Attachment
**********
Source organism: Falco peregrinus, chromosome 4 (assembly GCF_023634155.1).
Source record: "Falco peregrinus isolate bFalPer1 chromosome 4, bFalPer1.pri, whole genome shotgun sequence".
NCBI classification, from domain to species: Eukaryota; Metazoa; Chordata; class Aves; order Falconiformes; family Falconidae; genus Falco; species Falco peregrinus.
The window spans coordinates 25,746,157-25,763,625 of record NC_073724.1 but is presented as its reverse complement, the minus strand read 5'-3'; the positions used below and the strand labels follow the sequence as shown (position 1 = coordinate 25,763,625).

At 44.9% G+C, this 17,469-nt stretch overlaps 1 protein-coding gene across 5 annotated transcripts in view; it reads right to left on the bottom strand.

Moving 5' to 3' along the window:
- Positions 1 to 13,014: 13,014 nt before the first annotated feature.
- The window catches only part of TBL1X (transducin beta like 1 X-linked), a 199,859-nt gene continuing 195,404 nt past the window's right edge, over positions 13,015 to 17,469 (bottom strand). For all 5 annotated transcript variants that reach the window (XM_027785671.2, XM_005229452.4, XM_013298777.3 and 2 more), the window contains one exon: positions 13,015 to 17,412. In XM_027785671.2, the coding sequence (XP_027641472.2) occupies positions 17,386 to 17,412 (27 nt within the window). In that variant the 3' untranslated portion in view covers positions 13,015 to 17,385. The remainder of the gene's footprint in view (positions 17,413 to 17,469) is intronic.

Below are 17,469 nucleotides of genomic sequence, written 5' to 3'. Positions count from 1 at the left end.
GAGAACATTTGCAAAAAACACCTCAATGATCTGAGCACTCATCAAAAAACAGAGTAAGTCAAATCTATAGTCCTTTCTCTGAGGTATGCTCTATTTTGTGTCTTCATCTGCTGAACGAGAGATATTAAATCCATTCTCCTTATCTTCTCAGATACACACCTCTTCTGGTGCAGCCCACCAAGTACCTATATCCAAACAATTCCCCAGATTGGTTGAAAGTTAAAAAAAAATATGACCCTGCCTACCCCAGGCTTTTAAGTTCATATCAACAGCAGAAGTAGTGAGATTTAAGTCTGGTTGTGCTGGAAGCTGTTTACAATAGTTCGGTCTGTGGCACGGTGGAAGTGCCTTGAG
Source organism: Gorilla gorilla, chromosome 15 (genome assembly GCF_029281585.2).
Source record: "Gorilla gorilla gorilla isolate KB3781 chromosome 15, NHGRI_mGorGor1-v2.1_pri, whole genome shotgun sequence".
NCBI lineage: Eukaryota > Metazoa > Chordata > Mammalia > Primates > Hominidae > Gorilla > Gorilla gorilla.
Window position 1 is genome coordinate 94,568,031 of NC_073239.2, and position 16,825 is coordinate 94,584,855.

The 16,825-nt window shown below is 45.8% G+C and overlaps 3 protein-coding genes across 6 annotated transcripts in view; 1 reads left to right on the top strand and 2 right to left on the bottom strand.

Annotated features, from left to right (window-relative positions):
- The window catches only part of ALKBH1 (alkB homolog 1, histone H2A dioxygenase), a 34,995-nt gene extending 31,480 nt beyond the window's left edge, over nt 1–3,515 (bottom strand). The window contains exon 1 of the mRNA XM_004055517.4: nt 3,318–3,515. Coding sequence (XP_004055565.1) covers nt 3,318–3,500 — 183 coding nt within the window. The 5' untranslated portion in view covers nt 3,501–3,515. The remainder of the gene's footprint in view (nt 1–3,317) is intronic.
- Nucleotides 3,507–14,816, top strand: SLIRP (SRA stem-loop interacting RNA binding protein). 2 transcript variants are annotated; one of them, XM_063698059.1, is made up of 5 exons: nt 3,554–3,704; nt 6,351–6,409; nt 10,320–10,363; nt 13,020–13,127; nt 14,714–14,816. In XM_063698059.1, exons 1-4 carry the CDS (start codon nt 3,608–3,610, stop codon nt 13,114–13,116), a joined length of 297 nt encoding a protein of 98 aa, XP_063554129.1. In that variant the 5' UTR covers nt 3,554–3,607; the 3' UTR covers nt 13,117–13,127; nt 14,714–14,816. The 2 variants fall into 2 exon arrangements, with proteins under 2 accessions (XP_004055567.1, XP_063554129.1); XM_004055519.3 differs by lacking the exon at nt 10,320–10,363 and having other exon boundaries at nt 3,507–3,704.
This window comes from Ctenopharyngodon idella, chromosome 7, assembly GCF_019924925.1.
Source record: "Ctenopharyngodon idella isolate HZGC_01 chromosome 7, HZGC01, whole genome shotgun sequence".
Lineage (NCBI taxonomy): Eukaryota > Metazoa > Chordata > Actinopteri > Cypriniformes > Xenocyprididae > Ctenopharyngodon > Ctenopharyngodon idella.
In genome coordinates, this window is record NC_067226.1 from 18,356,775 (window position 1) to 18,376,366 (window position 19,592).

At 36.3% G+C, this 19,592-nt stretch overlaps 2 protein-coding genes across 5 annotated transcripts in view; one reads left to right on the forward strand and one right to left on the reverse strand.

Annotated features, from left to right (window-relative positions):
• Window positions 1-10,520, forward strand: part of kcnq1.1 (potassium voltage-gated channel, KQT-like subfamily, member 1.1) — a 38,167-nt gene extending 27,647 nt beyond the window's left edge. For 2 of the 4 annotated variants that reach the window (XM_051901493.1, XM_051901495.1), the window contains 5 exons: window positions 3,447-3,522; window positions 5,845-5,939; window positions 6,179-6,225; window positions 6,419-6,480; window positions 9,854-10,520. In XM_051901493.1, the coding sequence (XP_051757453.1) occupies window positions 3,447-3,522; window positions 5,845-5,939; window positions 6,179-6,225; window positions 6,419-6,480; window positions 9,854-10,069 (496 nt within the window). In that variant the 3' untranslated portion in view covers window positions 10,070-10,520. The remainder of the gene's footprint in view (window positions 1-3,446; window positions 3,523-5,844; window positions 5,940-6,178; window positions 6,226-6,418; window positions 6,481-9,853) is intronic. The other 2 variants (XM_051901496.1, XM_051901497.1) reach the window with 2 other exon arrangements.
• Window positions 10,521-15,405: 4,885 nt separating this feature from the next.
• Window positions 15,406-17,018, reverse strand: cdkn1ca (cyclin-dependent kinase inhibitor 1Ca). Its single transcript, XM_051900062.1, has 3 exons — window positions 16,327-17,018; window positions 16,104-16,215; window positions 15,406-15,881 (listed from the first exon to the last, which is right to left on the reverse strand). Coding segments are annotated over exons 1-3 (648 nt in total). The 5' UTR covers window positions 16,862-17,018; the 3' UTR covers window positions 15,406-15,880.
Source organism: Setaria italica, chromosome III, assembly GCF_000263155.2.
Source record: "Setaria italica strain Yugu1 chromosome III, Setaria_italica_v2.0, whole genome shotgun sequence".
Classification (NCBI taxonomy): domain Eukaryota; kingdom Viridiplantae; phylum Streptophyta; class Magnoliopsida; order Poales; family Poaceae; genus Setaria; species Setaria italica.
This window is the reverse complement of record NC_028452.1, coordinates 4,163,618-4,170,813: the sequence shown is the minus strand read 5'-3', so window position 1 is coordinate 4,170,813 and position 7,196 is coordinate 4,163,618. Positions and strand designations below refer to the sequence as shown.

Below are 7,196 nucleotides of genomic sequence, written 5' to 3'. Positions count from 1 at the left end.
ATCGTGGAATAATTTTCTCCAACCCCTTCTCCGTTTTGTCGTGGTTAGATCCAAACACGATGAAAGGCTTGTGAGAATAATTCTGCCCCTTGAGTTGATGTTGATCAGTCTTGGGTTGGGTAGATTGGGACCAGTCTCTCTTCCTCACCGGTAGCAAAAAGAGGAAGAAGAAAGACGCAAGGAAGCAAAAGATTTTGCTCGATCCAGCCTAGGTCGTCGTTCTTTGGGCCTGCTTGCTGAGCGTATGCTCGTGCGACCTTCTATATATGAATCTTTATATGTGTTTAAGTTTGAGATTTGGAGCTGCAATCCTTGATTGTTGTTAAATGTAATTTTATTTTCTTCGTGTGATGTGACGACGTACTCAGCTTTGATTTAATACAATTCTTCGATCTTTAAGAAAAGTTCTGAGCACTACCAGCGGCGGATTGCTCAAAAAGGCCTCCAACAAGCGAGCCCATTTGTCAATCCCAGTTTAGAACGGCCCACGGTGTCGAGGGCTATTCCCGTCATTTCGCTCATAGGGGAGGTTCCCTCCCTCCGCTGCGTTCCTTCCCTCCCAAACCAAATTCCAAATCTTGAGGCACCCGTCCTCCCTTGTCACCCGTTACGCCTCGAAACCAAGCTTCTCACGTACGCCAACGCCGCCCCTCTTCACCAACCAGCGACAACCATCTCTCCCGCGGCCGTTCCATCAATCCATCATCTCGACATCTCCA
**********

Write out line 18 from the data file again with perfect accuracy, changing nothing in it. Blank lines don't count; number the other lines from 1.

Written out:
- Nucleotides 3,507–14,816, top strand: SLIRP (SRA stem-loop interacting RNA binding protein). 2 transcript variants are annotated; one of them, XM_063698059.1, is made up of 5 exons: nt 3,554–3,704; nt 6,351–6,409; nt 10,320–10,363; nt 13,020–13,127; nt 14,714–14,816. In XM_063698059.1, exons 1-4 carry the CDS (start codon nt 3,608–3,610, stop codon nt 13,114–13,116), a joined length of 297 nt encoding a protein of 98 aa, XP_063554129.1. In that variant the 5' UTR covers nt 3,554–3,607; the 3' UTR covers nt 13,117–13,127; nt 14,714–14,816. The 2 variants fall into 2 exon arrangements, with proteins under 2 accessions (XP_004055567.1, XP_063554129.1); XM_004055519.3 differs by lacking the exon at nt 10,320–10,363 and having other exon boundaries at nt 3,507–3,704.